- 1 large handful of dandelion greens* (leaves only), about 1-2 loosely-packed cups
- ½ tablespoon of olive oil
- salt and pepper, to taste (about ¼ teaspoon of each)
- 1 handful of cornmeal
- 1 handful of flour
- 6-8 ounces of fontina cheese, broken into small pieces and divided into two parts
- extra olive oil, for brushing crust
- flaky sea salt, for sprinkling on crust
- Being making the dough for the pizza at least 18 hours before you’re ready to cook the rest of it.
- Fit a dough hook to your stand mixer. In the mixing bowl, combine yeast, sugar, olive oil, warm water, flour, and salt. Mix the dough on low until combined and you notice it pull away from the sides of the bowl. Increase the speed to medium-low and continue kneading for 5 minutes, or until the dough becomes smooth and supple. If you’re kneading by hand, this will take a little longer, about 8-10 minutes.
- Place the dough ball in a large bowl, cover it with plastic wrap, and let it rest for 24-48 hours in the refrigerator.
- Once the dough has risen for at least 24 hours, you’re ready to cook the rest of the pizza. Take the dough out and let it rest at room temperature, covered, while you prepare the rest of the ingredients.
- In a saucepan or deep skillet, heat the 2 tablespoons of olive oil over medium heat. Add the onion and cook over medium heat, stirring frequently, until translucent, about 8-10 minutes. Add garlic and cook for another 1-2 minutes, or until garlic becomes fragrant. Add the oregano, tomatoes, salt, and pepper. Taste and adjust seasonings if necessary. Use an immersion blender (or food processor) to purée the sauce until smooth. Leave to simmer on the stovetop for 20-30 minutes while you prepare the fennel sausage and dandelion greens.
- To prepare the sausage, mix together the ground sausage in a small bowl and then cook it over medium heat in a skillet until cooked through, about 7-10 minutes. Remove from the skillet and set aside.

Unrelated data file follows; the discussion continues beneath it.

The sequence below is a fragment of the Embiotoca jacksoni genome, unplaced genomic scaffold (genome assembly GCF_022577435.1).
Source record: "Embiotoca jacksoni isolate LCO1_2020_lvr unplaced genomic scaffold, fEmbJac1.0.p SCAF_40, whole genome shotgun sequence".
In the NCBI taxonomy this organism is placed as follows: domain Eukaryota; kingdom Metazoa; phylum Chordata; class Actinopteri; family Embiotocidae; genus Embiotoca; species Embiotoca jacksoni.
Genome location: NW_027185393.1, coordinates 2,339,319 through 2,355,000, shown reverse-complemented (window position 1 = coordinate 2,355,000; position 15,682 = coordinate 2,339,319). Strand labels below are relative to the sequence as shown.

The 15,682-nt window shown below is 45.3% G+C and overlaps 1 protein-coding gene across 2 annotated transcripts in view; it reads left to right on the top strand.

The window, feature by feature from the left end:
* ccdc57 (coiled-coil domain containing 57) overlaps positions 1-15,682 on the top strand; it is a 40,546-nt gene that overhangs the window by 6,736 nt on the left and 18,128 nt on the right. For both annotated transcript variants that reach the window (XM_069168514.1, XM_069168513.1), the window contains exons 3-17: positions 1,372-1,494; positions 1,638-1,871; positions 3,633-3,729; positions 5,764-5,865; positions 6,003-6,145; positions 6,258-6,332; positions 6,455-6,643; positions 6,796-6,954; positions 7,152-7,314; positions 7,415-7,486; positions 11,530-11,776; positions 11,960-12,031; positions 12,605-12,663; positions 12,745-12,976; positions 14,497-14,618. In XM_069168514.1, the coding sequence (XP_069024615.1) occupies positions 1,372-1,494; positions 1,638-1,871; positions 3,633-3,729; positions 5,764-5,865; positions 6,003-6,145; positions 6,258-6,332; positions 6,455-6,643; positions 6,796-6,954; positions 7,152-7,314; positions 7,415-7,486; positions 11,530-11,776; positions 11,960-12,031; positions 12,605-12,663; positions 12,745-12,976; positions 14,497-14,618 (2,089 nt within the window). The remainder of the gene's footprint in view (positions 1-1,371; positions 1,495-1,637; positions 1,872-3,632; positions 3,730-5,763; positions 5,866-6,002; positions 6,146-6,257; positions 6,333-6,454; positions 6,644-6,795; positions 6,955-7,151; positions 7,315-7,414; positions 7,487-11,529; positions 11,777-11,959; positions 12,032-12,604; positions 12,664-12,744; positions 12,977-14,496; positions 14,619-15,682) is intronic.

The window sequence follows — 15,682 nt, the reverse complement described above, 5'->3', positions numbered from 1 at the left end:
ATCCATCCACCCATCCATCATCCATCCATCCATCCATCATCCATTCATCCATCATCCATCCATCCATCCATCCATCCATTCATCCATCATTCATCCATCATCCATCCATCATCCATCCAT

- In the same skillet, toss the dandelion greens, olive oil, salt and pepper. Sauté over medium heat until just wilted, about 2-3 minutes. Set aside.
- Begin by heating a pizza stone or a large cast iron skillet the oven at it’s highest heat (around 500 or 550 degrees F.) Dust a work surface (ideally a pizza peel) with the mixture of cornmeal and flour. Using your fists, work from underneath the dough ball to stretch it out into a circle that is roughly 12-14 inches in diameter, or enough to cover the tray/stone you’re using to cook the pizza on. Place on the floured pizza peel and press down to finish shaping the pizza until it reaches your desired shape.
- Remove the pre-heated pizza stone or cast iron skillet from the oven (carefully, it will be seriously hot!) Gently peel or slide the dough off of the pizza peel and onto the skillet/stone. If it doesn't land perfectly in your hot skillet/stone, grab a pair of oven mitts and gently shake the dough so that it settles back into its circular shape.
- Quickly top the pizza with a small circle of the tomato sauce and use the back of a spoon to spread it gently around, stopping just 1 inch from the edge of the crust. I only used approximately 7-8 tablespoons of the pizza sauce, but you can store the leftover sauce in an airtight container in the refrigerator for up to 1 week for later use. Top the pizza with three quarters of the broken up pieces of fontina cheese. Brush the crust of the pizza dough with olive oil and sprinkle with flaky finishing salt.
- Cook in pre-heated oven for 8-9 minutes or until you see the crust beginning to rise and the cheese melt. Open the oven door and carefully add the fennel sausage and the remainder of the cheese. Continue to cook for another 3-4 minutes, or until the crust is golden and the cheese is melted. Remove from the oven, top with dandelion greens, and eat hot!
Dandelion greens are relatively easy to find. Throw a rock and you’ll probably hit a patch of them. Try to gather young weeds that haven't flowered yet as they'll have superior flavor. If you’re having trouble finding them in your own neighborhood, sometimes they are available for sale at groceries. Some alternatives to using dandelion greens include broccoli rabb or arugula. Prepare them the same exact way as I have here.
If you plan to freeze the pizza dough before using it (a great idea if you want to make double or triple batches for later use), I would let the dough rest in a warm place for 2-3 hours to give it a chance to rise before you plop it in the freezer. Once it’s risen, wrap it in plastic wrap and place it in the freezer for up to 2 weeks. When you’re ready to use it, remove it from the freezer and place it in the refrigerator for 6-8 hours to thaw and then bake it as usual.
Pizza dough recipe adapted from Ashley Rodriguez’s Date Night In (2014).